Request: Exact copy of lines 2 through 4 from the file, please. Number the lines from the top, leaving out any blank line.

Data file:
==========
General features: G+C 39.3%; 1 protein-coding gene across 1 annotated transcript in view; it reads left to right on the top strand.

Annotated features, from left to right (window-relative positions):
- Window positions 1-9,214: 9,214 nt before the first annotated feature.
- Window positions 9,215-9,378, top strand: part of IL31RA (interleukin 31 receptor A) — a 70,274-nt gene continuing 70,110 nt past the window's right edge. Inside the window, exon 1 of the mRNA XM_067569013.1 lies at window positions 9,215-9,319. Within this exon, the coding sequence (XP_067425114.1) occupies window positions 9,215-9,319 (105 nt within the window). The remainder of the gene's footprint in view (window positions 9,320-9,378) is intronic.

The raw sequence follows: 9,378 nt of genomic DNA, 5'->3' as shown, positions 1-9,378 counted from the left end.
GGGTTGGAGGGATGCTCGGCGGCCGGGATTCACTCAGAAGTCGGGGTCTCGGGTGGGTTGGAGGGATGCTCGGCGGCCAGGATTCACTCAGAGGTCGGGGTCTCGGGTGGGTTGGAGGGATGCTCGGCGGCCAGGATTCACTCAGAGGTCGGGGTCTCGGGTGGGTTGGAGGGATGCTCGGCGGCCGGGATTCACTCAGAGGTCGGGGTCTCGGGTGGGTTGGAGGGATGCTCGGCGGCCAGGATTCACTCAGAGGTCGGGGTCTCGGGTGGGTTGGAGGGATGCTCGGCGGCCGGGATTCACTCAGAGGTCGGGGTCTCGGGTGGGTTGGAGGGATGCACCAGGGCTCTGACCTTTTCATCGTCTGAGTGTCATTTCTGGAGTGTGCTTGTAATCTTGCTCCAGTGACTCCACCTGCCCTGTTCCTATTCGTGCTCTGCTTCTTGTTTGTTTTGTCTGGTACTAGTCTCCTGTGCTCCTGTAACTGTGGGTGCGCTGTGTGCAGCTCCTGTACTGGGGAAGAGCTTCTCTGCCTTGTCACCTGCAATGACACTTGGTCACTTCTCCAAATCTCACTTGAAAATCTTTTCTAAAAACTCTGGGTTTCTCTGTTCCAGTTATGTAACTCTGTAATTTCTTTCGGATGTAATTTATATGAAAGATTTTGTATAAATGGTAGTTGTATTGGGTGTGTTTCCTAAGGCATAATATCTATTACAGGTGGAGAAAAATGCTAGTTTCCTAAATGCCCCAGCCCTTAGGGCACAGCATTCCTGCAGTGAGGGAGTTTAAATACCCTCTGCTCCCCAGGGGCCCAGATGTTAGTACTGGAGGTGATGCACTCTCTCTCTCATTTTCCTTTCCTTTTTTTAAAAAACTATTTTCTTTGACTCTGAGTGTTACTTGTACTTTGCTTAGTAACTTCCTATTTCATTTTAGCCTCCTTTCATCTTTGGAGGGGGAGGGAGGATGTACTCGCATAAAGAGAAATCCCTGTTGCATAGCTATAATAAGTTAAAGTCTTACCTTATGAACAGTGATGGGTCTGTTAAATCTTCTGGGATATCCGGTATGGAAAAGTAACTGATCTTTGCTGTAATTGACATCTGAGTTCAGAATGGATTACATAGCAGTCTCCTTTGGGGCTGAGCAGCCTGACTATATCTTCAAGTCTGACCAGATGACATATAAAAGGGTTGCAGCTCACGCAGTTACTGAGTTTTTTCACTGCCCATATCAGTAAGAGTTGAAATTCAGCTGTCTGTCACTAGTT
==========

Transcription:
Annotated features, from left to right (window-relative positions):
- Window positions 1-9,214: 9,214 nt before the first annotated feature.
- Window positions 9,215-9,378, top strand: part of IL31RA (interleukin 31 receptor A) — a 70,274-nt gene continuing 70,110 nt past the window's right edge. Inside the window, exon 1 of the mRNA XM_067569013.1 lies at window positions 9,215-9,319. Within this exon, the coding sequence (XP_067425114.1) occupies window positions 9,215-9,319 (105 nt within the window). The remainder of the gene's footprint in view (window positions 9,320-9,378) is intronic.